How to Cook Mushrooms, from Button and Oyster to Shiitake and Chanterelle

Flustered by all those fungi? Use this cheat sheet to navigate the mushroom section in your market.
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portobello mushroom

The wannabe burger, the portobello is big and meaty. Don’t fight it! Grill and put ’em on buns. Or try slicing some, then cooking them slowly in olive oil.

Recipe: Try Rachael's Portobello Mushroom, Celery & Crispy Onion Salad


shitake mushroom

Cooks love the umami-rich flavor and meaty texture of shiitakes. Use the large umbrella-shaped caps in sautés, soups, or stuffings.

Recipe: Try our Shiitake & Shallot Risotto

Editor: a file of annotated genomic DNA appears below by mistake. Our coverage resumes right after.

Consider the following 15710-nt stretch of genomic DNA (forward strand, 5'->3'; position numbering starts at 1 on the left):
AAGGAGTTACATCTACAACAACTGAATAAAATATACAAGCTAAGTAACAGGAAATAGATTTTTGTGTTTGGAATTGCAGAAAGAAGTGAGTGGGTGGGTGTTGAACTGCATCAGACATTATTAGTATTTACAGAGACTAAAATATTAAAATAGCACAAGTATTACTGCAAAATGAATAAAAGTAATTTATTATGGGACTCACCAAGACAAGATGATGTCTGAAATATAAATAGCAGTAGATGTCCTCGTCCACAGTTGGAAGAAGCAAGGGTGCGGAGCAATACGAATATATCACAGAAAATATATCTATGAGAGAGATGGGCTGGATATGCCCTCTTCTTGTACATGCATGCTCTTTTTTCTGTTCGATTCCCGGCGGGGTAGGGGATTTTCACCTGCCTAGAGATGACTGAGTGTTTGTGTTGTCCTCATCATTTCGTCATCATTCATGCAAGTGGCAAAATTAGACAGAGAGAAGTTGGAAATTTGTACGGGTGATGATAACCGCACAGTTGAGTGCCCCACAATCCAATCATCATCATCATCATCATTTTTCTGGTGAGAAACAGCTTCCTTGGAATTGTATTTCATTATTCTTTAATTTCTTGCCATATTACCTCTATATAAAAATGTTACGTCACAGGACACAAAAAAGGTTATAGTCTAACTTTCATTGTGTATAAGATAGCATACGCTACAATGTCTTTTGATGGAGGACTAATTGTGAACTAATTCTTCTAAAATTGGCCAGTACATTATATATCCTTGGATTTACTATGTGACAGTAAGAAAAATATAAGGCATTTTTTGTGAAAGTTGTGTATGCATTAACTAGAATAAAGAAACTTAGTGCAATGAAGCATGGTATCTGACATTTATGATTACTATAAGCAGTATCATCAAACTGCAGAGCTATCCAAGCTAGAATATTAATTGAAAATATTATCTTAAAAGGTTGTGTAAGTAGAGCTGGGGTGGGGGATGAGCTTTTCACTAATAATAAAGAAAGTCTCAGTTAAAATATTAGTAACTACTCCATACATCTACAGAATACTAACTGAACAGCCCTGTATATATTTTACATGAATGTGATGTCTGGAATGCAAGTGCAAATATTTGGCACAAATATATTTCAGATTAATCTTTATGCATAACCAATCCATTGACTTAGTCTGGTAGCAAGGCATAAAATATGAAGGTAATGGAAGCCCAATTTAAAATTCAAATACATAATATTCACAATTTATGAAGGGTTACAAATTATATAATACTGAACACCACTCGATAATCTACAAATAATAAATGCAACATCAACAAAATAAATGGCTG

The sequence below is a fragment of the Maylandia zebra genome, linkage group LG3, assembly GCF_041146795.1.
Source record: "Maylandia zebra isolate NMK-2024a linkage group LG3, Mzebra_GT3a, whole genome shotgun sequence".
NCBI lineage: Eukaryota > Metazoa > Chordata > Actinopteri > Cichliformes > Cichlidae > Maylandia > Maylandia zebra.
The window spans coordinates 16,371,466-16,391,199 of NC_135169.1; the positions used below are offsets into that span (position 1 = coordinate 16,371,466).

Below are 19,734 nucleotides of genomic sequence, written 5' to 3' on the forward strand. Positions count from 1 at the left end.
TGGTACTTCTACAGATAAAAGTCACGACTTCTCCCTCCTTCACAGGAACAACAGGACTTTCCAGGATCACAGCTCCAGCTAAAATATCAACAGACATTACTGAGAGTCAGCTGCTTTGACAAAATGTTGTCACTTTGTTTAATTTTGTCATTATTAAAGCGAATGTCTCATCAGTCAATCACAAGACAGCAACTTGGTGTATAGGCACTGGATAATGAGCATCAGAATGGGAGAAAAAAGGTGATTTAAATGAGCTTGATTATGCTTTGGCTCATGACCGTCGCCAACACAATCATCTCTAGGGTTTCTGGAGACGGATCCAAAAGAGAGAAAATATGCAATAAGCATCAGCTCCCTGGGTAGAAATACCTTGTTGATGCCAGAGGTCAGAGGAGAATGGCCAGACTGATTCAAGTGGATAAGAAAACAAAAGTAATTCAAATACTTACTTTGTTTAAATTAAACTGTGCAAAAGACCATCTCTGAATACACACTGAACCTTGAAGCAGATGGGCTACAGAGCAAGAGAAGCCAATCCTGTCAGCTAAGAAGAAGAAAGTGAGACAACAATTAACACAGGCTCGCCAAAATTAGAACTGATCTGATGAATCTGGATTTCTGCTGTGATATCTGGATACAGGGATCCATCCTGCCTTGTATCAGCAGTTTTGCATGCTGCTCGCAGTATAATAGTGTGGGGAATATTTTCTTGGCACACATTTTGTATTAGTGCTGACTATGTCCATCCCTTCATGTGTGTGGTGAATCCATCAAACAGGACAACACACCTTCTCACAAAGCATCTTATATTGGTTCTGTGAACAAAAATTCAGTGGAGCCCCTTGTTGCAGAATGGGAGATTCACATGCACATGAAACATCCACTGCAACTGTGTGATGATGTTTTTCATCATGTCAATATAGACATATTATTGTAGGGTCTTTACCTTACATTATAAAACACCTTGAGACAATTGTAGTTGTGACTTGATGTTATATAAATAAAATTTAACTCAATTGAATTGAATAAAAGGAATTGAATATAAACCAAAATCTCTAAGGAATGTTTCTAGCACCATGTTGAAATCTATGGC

chanterelle mushroom

This gorgeous golden-orange variety has a nutty flavor. Mix into soft scrambled eggs for an OMG breakfast.

Recipe: Try our Mushroom & Asiago Omelet

Maitake (a.k.a. Hen of the Woods)

maitake mushroom

This cluster kinda looks like a brown hen’s feathers. Roast whole and serve with steak or toasted bread.

Recipe: Try Rachael's Farro with Mushrooms & Hazelnuts

White Button

white button mushroom

This mushroom is up for anything. Roast, sauté, or toss into salads. Stuff caps with Parm, sausage, and breadcrumbs, then bake them.

Recipe: Try Rach's Knife & Fork Burgers


oyster mushroom

Soft and flat, the tender caps taste mild and cook quickly, making them a natural for stir-fries, omelets, and quick soups.

Recipe: Try our Mushroom Chips

Cremini (a.k.a. Baby Bella)

cremini mushroom

Similar to white buttons, these babies can be sautéed with steak or stirred into veggie pastas. 

Recipe: Try our Drunken Mushrooms